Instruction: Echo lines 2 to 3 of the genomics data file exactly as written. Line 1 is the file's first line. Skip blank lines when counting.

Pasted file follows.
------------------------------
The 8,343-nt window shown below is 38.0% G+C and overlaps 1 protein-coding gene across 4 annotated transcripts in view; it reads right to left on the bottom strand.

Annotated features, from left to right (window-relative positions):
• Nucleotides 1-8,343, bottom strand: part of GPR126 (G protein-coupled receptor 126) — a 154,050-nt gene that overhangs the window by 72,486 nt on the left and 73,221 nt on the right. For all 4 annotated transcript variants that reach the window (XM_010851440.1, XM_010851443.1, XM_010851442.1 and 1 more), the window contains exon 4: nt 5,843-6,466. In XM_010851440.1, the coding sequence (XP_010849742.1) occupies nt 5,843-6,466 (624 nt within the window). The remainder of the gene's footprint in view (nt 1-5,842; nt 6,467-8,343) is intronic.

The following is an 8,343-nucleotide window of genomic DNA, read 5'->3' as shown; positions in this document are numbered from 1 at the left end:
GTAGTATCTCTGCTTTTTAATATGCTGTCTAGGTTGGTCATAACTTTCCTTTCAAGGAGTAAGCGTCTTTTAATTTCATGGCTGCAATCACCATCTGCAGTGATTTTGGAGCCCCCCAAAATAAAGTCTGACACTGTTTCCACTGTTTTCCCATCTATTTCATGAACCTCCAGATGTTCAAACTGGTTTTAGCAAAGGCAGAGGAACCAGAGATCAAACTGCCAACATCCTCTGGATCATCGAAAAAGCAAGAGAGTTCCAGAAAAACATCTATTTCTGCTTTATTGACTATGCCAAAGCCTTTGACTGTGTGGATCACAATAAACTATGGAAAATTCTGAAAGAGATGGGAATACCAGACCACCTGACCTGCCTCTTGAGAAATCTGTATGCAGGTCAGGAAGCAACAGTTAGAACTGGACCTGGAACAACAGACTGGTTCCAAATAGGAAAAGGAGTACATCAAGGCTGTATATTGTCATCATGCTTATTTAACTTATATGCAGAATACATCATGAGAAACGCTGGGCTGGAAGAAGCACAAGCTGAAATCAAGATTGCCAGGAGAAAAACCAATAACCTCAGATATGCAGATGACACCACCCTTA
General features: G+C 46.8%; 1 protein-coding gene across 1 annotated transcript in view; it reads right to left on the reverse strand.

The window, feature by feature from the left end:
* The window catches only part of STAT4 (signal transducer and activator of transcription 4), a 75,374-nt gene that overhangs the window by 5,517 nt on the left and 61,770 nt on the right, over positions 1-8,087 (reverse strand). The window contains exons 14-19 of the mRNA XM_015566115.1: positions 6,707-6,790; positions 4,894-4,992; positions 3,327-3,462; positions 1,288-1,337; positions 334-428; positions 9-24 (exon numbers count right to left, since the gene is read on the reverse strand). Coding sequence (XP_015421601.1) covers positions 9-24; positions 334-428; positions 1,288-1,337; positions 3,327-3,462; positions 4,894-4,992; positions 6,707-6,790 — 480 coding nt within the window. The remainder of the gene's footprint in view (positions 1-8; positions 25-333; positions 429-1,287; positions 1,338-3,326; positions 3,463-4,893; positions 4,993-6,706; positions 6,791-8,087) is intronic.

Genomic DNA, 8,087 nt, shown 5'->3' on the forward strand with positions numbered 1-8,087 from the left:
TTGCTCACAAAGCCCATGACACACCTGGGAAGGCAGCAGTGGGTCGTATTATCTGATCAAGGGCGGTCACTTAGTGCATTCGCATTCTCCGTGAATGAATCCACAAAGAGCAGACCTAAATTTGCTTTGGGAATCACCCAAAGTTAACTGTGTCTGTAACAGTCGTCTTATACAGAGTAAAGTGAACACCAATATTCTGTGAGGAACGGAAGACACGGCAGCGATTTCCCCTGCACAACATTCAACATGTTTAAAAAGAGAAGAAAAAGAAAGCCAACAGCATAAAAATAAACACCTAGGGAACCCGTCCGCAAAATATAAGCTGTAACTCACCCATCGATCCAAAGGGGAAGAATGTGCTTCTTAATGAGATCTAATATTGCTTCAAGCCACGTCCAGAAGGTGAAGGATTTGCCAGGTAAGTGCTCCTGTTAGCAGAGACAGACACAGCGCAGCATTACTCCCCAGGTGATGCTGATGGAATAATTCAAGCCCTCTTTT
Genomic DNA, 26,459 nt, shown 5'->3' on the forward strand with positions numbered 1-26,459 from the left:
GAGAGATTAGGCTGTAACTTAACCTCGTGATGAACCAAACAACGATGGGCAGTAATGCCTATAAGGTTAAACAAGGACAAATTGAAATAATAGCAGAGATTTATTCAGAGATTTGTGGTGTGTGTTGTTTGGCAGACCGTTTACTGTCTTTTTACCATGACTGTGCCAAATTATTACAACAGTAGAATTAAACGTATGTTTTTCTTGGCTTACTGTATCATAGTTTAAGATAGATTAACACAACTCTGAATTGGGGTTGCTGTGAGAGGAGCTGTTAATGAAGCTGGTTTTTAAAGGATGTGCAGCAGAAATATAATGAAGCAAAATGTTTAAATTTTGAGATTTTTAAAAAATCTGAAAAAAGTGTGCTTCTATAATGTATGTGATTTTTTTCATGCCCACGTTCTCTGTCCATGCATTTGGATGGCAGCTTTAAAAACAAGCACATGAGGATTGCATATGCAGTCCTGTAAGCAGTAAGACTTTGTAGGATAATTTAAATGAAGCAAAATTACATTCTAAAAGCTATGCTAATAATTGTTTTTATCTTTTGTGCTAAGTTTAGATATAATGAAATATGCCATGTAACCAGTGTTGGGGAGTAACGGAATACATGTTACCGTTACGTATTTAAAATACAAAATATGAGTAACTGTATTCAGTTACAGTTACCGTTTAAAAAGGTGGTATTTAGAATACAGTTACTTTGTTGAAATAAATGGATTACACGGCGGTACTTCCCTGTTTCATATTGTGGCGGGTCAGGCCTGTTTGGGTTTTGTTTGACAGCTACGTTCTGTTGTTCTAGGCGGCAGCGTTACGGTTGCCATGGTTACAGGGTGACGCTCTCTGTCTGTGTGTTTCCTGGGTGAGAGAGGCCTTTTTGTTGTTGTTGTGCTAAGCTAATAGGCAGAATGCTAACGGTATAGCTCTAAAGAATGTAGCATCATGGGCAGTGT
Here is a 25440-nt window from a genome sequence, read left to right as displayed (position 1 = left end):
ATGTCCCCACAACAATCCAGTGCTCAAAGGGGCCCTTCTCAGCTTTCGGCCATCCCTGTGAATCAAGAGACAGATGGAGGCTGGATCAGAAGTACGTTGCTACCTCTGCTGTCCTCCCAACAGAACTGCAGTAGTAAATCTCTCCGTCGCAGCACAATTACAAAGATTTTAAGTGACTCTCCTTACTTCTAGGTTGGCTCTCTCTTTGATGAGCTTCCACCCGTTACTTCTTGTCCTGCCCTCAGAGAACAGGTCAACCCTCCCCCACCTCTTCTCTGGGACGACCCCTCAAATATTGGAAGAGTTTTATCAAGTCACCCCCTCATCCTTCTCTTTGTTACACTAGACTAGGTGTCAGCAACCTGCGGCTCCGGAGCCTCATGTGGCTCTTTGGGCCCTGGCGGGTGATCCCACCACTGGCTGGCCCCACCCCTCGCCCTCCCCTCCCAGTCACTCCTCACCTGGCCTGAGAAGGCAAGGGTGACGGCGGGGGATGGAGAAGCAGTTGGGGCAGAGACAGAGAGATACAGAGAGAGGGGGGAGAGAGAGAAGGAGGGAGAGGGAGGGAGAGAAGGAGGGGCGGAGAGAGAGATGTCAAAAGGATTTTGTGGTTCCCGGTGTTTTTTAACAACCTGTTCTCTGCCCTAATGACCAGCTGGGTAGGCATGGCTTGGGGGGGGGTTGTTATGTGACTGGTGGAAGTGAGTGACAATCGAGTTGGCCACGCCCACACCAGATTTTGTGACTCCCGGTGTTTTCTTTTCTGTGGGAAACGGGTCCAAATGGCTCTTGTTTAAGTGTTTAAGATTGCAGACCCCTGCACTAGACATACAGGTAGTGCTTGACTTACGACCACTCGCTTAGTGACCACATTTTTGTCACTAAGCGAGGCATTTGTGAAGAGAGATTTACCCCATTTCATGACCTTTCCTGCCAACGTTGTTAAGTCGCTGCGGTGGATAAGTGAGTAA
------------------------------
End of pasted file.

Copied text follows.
Annotated features, from left to right (window-relative positions):
• Nucleotides 1-8,343, bottom strand: part of GPR126 (G protein-coupled receptor 126) — a 154,050-nt gene that overhangs the window by 72,486 nt on the left and 73,221 nt on the right. For all 4 annotated transcript variants that reach the window (XM_010851440.1, XM_010851443.1, XM_010851442.1 and 1 more), the window contains exon 4: nt 5,843-6,466. In XM_010851440.1, the coding sequence (XP_010849742.1) occupies nt 5,843-6,466 (624 nt within the window). The remainder of the gene's footprint in view (nt 1-5,842; nt 6,467-8,343) is intronic.